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Keeping it green

Carbon emissions are down as a result of the COVID-19 lockdown. But they won’t stay down if everyone jumps straight back in their cars as things return to normal. What can the built environment do to make the most of the ‘green gains’?

Author: Adam Branson

03 August 2020

Image by Shutterstock

Image by Shutterstock

The COVID-19 pandemic has been a personal tragedy for tens of thousands and a disaster for economies across the world, but one of the few silver linings to be found in the situation is that air quality is better than it has been for decades.

According to the International Energy Agency, global carbon emissions this year will be 8% down compared to 2019. That represents a gift to leaders seeking to tackle climate change, but it could so easily be lost if the world returns to business as usual. And, given that the built environment is responsible for 36% of global emissions, according to the World Green Building Council (WorldGBC), the industry has a significant contribution to make.

“The built environment can create a new normal for the environment and wellbeing,” says Cristina Gamboa, CEO of WorldGBC. “Rather than rushing to return to normal, we should be seeking a new one. Our sustainability movement has demonstrated that the building and construction industry can design, build and operate buildings to be more efficient and healthier for people.”

However, it isn’t just about how buildings perform; it’s also about individuals’ behaviour. For Jane Dann, managing director at consultant Tibbalds, a key priority is to keep the use of private vehicles as low as it was during the lockdown. “The upside of the lockdown is that everyone has had to change their behaviours,” she said. “They’ve had to be more local and walk and cycle more.”

If that change is to be sustained, both local and central government will need to step up to the plate. Fortunately, Dann believes that both politicians and officials are aware of their responsibilities. “I think government and local authorities have generally responded very positively,” she said. “The UK Department for Transport now sees walking and cycling as an essential form of transport and has meaningful plans to reallocate road space.”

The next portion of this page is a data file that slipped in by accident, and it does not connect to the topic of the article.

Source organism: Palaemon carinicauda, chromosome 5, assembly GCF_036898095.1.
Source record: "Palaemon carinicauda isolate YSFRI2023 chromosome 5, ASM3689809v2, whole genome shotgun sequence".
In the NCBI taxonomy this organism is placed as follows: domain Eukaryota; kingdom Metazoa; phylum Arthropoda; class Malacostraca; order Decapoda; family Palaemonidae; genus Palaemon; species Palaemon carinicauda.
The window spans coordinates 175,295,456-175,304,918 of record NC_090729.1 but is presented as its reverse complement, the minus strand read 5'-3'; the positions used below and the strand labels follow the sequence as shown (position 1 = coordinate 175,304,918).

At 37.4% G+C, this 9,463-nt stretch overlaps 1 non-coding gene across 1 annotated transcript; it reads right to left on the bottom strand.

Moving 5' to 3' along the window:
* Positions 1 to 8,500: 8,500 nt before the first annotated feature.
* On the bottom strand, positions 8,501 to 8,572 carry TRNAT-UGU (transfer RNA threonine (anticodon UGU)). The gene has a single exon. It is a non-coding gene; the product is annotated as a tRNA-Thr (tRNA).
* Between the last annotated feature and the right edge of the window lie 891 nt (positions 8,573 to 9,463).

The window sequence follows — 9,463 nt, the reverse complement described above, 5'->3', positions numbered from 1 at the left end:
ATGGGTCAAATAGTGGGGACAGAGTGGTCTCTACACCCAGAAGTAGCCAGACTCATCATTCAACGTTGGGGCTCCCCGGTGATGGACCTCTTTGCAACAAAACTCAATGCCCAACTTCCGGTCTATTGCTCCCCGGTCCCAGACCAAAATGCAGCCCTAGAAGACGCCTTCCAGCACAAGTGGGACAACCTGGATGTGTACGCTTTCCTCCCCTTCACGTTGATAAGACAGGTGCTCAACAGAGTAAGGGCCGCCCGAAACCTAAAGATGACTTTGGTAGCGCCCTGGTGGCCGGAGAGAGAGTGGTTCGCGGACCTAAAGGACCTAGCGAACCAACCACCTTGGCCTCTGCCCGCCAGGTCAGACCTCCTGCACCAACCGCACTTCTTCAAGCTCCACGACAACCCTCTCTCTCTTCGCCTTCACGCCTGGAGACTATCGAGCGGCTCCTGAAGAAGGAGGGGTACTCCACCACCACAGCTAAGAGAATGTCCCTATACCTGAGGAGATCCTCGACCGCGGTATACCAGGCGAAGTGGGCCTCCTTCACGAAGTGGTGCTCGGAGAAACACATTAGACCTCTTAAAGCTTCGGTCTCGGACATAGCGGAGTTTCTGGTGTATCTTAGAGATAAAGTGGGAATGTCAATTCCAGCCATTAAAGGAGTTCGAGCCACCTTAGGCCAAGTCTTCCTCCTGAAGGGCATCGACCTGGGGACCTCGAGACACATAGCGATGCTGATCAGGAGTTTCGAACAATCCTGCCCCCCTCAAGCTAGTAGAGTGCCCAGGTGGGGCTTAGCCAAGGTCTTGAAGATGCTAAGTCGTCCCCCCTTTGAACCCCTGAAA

Of course, some of the interventions that have been made are intended to be temporary, but that doesn’t have to be the case. “I think one of the things we need to do is to start thinking quickly about how to translate some of those temporary arrangements into longer term schemes that are really well designed so that walking and cycling is really convenient and comfortable and attractive so that people want to carry on doing it,”

“Given the apparent links between poor air quality, respiratory illness and deaths from COVID-19, many cities are re-doubling efforts to maintain their improved air quality,” says Helen Mitcheson, solicitor at Trowers & Hamlins. “Ensuring that the improvements made are retained will require both short and long-term changes that take into account local considerations.”

“The upside of the lockdown is that everyone has had to change their behaviours. They’ve had to walk and cycle more”
The 15-minute city

The response in Paris is an interesting example. Socialist mayor Anne Hidalgo won re-election on 28 June with 50.2% of the vote. Hidalgo’s victory has been widely put down to her strong policies on maintaining the green gains brought about by the pandemic.

In her manifesto, Hidalgo pledged to turn the French capital into a network of neighbourhoods in which “you can find everything you need within 15 minutes from home” either on foot or by bicycle. She proposed plans for the “city of 15 minutes” or rather “Ville Du Quart D’Heure”, building on her Plan Vélo transport changes, which included removing space for cars and boosting space for cyclists and pedestrians. “If you liked Season 1, you will love Season 2,” she said.

Paris cyclist Image by Camille Gévaudan

Image by Camille Gévaudan

“The built environment can create a new normal for the environment and wellbeing”
Getting the facilities right

Commercial property developers and landlords will also have a part to play, not least in ensuring that the right facilities are in place to support sustainable transport options.

“With our development in Bristol, we acquired a scheme that had a planning consent for nearly 50 car spaces, and we’ve reduced that to 20,” says Toby Pentecost MRICS, co-founder of the Candour Group. “It had something like 220 bike spaces and we’ve got a plan to deliver more than 500. To enable that, we have a plan to have more than 40 showers and enough lockers for everyone in the building.

“We’re making it as convenient as possible” says Penetcost. “Agents want to be able to say that there is bike storage in the brochure, but do people really consider how many showers you need or how big your changing facilities need to be?”

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